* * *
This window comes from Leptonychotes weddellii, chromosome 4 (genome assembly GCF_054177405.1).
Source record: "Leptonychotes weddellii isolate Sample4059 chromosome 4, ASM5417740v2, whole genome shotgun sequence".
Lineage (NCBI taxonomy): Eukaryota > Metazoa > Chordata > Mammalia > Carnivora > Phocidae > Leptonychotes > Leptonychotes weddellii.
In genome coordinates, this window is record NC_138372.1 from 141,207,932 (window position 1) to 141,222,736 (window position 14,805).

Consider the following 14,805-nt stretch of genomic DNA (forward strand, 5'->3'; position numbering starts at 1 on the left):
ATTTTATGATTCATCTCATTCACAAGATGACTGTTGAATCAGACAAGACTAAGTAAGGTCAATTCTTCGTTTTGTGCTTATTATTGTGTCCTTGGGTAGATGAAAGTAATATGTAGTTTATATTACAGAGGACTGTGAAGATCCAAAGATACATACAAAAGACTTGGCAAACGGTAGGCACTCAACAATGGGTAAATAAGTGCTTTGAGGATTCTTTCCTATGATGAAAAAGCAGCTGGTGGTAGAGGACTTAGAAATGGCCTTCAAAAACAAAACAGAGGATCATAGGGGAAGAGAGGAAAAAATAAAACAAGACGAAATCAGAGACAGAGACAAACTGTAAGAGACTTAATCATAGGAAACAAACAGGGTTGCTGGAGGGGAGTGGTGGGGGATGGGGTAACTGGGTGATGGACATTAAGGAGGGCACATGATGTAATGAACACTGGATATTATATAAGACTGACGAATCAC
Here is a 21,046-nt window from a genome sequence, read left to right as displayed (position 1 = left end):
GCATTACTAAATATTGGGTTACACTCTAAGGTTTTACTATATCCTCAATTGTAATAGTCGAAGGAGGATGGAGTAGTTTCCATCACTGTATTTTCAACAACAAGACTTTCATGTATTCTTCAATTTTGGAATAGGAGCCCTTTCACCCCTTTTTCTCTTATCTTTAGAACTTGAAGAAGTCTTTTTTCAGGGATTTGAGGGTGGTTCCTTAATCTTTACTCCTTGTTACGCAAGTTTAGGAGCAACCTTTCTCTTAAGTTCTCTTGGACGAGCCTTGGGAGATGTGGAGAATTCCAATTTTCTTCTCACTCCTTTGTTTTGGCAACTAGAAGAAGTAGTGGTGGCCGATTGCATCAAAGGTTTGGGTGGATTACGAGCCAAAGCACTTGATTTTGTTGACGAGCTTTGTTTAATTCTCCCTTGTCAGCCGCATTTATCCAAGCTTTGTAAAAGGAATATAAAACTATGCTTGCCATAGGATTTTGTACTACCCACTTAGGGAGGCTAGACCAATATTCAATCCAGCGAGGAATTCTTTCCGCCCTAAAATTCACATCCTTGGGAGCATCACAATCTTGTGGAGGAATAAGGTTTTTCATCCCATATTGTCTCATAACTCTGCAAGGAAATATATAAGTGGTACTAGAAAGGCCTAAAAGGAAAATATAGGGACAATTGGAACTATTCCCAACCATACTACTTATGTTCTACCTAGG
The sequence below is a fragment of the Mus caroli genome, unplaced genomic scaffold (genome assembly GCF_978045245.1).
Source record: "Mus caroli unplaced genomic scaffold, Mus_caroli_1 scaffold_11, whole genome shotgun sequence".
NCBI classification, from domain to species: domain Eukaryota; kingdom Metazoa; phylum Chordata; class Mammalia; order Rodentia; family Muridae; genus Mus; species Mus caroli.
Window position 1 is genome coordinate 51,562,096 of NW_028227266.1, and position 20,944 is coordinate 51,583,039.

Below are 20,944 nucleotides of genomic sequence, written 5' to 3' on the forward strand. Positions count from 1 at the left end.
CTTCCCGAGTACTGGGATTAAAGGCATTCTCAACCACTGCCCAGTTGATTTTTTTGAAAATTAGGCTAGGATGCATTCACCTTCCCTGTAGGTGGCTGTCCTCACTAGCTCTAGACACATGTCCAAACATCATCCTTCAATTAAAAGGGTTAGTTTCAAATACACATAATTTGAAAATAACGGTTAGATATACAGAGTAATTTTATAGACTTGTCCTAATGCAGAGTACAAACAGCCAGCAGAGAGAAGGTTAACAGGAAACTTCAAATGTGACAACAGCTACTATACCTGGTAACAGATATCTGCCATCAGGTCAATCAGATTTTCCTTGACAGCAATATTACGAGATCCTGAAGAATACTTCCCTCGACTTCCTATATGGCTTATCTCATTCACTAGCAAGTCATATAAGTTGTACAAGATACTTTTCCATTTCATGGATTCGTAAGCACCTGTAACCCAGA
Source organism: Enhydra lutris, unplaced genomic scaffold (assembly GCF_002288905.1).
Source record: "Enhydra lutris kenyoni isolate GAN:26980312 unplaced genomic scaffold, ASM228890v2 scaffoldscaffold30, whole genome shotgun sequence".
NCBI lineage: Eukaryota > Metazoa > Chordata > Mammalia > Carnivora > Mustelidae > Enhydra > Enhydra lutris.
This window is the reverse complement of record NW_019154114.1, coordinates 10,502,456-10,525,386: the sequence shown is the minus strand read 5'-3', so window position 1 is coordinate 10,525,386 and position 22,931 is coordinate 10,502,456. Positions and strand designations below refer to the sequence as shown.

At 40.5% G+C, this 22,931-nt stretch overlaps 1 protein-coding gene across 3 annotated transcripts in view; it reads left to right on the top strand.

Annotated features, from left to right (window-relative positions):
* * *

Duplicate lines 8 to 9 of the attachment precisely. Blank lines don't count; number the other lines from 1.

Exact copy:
GCATTACTAAATATTGGGTTACACTCTAAGGTTTTACTATATCCTCAATTGTAATAGTCGAAGGAGGATGGAGTAGTTTCCATCACTGTATTTTCAACAACAAGACTTTCATGTATTCTTCAATTTTGGAATAGGAGCCCTTTCACCCCTTTTTCTCTTATCTTTAGAACTTGAAGAAGTCTTTTTTCAGGGATTTGAGGGTGGTTCCTTAATCTTTACTCCTTGTTACGCAAGTTTAGGAGCAACCTTTCTCTTAAGTTCTCTTGGACGAGCCTTGGGAGATGTGGAGAATTCCAATTTTCTTCTCACTCCTTTGTTTTGGCAACTAGAAGAAGTAGTGGTGGCCGATTGCATCAAAGGTTTGGGTGGATTACGAGCCAAAGCACTTGATTTTGTTGACGAGCTTTGTTTAATTCTCCCTTGTCAGCCGCATTTATCCAAGCTTTGTAAAAGGAATATAAAACTATGCTTGCCATAGGATTTTGTACTACCCACTTAGGGAGGCTAGACCAATATTCAATCCAGCGAGGAATTCTTTCCGCCCTAAAATTCACATCCTTGGGAGCATCACAATCTTGTGGAGGAATAAGGTTTTTCATCCCATATTGTCTCATAACTCTGCAAGGAAATATATAAGTGGTACTAGAAAGGCCTAAAAGGAAAATATAGGGACAATTGGAACTATTCCCAACCATACTACTTATGTTCTACCTAGG
The sequence below is a fragment of the Mus caroli genome, unplaced genomic scaffold (genome assembly GCF_978045245.1).